It's official: the Curse of the Bambino is now over.
The Curse of the Bambino was a superstition cited, often jokingly, as a reason for the failure of the Boston Red Sox baseball team to win the World Series in the 86 year period from 1918 until 2004.
Prior to the Curse, the Boston Red Sox was one of the most successful professional baseball franchises, winning the first ever World Series in 1903, and amassing five World Series titles by 1918.
The Curse was said to have begun after the Red Sox sold Babe Ruth, sometimes called The Bambino, to the New York Yankees at the end of 1919. The flip side of the Curse was New York's success after the sale, the once-lackluster Yankees became one of the most successful franchises in North American professional sports. While some fans took the Curse seriously, most used the expression in a tongue-in-cheek manner.
Talk of the Curse as an ongoing phenomenon ended in 2004, at the 100th World Series, when the Red Sox came back from an 0-3 best-in-seven deficit to beat the Yankees in the 2004 American League Championship Series and then went on to sweep the St. Louis Cardinals to win the 2004 World Series and the Colorado Rockies in the 2007 World Series.
It was such a part of Boston culture that when a road sign on the city's much-used Storrow Drive was vandalized from "Reverse Curve" to "Reverse The Curse", officials left it in place until after the Red Sox won the Series.
Although the title drought dates back to 1918, the sale of Ruth to the Yankees was completed January 3, 1920. In standard Curse lore, Red Sox owner and theatrical producer Harry Frazee used the proceeds from the sale to finance the production of a Broadway musical, usually specified as No, No, Nanette. In fact, Frazee backed many productions before and after Ruth's sale, and "Nanette" did not debut until five years after the Ruth sale and two years after Frazee sold the Red Sox. In 1921, Red Sox manager Ed Barrow left to take over as GM of the Yankees. Other Red Sox players were later sold or traded to the Yankees as well.
Prior to Ruth leaving Boston, the Red Sox had won five of the first fifteen World Series, with Ruth pitching for the 1916 and 1918 championship teams. (He was with the Sox in the Series in 1915 but the manager used him only once, as a pinch-hitter; he did not pitch in that Series.) The Yankees did not play in any World Series up to that time. In the ensuing 84 years after the sale, the Yankees played in 39 World Series, winning 26 of them, twice as many as any other team in Major League Baseball. Meanwhile, over the same time span, the Red Sox played in only four World Series and lost each in seven games.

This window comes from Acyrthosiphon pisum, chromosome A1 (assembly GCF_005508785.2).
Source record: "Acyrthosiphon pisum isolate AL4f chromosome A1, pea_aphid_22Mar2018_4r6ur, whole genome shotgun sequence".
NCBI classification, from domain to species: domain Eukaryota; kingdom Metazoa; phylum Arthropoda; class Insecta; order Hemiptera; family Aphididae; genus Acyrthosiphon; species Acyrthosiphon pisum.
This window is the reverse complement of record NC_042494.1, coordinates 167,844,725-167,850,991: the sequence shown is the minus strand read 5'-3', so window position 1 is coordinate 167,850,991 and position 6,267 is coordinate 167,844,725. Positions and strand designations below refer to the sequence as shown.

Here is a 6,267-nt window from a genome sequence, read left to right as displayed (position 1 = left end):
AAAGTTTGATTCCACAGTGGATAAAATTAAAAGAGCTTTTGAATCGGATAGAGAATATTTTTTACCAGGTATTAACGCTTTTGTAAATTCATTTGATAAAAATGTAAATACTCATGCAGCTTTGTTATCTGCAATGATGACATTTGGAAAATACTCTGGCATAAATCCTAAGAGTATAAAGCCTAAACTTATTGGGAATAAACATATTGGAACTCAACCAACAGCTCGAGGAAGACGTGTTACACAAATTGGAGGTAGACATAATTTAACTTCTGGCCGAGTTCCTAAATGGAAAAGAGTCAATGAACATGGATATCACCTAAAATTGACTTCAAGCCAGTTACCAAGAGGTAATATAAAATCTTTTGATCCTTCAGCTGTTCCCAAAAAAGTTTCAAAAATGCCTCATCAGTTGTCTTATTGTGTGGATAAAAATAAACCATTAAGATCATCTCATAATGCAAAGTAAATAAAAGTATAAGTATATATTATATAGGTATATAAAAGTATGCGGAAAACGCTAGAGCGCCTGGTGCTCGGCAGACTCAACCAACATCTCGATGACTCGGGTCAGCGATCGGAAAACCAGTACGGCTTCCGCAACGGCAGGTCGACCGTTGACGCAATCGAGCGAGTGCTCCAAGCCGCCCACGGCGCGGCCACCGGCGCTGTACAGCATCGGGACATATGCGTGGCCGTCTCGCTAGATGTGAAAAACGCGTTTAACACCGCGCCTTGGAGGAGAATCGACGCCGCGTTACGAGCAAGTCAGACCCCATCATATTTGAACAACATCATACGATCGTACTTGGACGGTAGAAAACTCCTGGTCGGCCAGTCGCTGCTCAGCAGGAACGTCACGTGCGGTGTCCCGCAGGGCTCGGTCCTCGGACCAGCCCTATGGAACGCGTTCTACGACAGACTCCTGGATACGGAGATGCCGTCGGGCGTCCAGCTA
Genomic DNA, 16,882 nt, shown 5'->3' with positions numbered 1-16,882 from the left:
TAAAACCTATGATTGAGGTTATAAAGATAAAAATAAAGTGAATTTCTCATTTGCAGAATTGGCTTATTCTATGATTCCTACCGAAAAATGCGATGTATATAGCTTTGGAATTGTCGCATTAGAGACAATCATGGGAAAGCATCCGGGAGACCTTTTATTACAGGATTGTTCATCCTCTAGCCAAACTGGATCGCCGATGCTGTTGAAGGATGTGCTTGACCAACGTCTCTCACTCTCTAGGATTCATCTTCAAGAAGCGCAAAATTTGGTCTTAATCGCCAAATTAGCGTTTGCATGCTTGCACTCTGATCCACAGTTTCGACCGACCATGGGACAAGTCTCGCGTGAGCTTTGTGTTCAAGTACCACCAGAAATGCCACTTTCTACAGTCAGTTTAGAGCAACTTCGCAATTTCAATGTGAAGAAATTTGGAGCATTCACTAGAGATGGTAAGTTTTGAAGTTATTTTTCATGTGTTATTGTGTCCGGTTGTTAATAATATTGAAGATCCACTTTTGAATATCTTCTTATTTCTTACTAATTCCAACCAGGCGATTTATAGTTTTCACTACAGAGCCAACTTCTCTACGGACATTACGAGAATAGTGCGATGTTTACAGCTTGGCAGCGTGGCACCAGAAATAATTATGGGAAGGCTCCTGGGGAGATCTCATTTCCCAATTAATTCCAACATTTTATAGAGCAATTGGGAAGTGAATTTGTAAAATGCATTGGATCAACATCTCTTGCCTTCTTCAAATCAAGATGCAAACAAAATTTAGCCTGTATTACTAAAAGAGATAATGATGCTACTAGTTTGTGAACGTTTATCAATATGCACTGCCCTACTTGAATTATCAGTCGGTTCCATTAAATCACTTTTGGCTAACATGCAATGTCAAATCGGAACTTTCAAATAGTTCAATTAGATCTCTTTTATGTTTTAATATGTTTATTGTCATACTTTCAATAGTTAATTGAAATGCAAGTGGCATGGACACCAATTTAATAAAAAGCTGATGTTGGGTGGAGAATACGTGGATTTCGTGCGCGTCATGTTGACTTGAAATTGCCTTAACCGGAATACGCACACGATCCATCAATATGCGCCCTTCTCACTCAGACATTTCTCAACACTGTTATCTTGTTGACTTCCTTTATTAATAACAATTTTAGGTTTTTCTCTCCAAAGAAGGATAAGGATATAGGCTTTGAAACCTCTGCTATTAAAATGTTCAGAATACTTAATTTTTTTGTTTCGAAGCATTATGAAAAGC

Red Sox fans attempted various methods over the years to exorcise their famous Curse. These included placing a Boston cap atop Mt. Everest and burning a Yankees cap at its base camp; hiring professional exorcists and Father Guido Sarducci to "purify" Fenway Park; and finding a piano owned by Ruth that he had supposedly pushed into a pond near his Home Plate Farm in Sudbury, MA.
Some declared the Curse broken in 2004 when a foul ball hit by Manny Ramirez struck a boy's face, knocking out two teeth. The boy (16-year-old Lee Gavin, a Boston fan whose favorite player was and remains Ramirez) lives on the Sudbury farm once owned by Ruth.
That same day, the Yankees suffered their worst loss in team history, a 22-0 clobbering at home against the Cleveland Indians.
Some fans also cite a comedy Curse-breaking ceremony performed by musician Jimmy Buffett and his warm-up team (one dressed as Ruth and one dressed as a witch doctor) at a Fenway concert in September 2004.
Some believe the Curse was transfered to the Yankees when it was decided to tear down Yankee Stadium, "The House that Ruth Built." The Yankees officially announced the New Yankee Stadium in June 2005. (info from Wikipedia)